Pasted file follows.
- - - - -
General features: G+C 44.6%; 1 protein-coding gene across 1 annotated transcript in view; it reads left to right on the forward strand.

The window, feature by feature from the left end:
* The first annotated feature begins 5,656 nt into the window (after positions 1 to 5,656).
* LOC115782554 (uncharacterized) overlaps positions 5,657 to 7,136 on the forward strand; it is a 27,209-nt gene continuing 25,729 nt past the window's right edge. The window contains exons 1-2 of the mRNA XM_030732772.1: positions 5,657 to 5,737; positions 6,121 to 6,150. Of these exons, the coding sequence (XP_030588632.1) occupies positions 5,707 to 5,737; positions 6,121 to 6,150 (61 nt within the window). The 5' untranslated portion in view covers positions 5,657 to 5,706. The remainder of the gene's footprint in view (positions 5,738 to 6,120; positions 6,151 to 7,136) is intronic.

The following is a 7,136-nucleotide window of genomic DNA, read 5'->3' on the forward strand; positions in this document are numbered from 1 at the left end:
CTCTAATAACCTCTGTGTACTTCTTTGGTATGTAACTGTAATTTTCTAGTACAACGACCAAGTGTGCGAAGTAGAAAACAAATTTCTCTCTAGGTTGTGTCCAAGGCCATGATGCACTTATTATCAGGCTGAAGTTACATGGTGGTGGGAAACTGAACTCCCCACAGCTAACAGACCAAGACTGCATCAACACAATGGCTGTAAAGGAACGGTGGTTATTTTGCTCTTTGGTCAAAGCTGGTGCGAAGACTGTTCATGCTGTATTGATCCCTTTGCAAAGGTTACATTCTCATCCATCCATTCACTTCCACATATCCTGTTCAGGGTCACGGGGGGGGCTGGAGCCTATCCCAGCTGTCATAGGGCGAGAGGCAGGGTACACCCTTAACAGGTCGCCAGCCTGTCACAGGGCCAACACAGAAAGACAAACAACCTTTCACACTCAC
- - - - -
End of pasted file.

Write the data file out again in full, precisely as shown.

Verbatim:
General features: G+C 44.6%; 1 protein-coding gene across 1 annotated transcript in view; it reads left to right on the forward strand.

The window, feature by feature from the left end:
* The first annotated feature begins 5,656 nt into the window (after positions 1 to 5,656).
* LOC115782554 (uncharacterized) overlaps positions 5,657 to 7,136 on the forward strand; it is a 27,209-nt gene continuing 25,729 nt past the window's right edge. The window contains exons 1-2 of the mRNA XM_030732772.1: positions 5,657 to 5,737; positions 6,121 to 6,150. Of these exons, the coding sequence (XP_030588632.1) occupies positions 5,707 to 5,737; positions 6,121 to 6,150 (61 nt within the window). The 5' untranslated portion in view covers positions 5,657 to 5,706. The remainder of the gene's footprint in view (positions 5,738 to 6,120; positions 6,151 to 7,136) is intronic.

The following is a 7,136-nucleotide window of genomic DNA, read 5'->3' on the forward strand; positions in this document are numbered from 1 at the left end:
CTCTAATAACCTCTGTGTACTTCTTTGGTATGTAACTGTAATTTTCTAGTACAACGACCAAGTGTGCGAAGTAGAAAACAAATTTCTCTCTAGGTTGTGTCCAAGGCCATGATGCACTTATTATCAGGCTGAAGTTACATGGTGGTGGGAAACTGAACTCCCCACAGCTAACAGACCAAGACTGCATCAACACAATGGCTGTAAAGGAACGGTGGTTATTTTGCTCTTTGGTCAAAGCTGGTGCGAAGACTGTTCATGCTGTATTGATCCCTTTGCAAAGGTTACATTCTCATCCATCCATTCACTTCCACATATCCTGTTCAGGGTCACGGGGGGGGCTGGAGCCTATCCCAGCTGTCATAGGGCGAGAGGCAGGGTACACCCTTAACAGGTCGCCAGCCTGTCACAGGGCCAACACAGAAAGACAAACAACCTTTCACACTCAC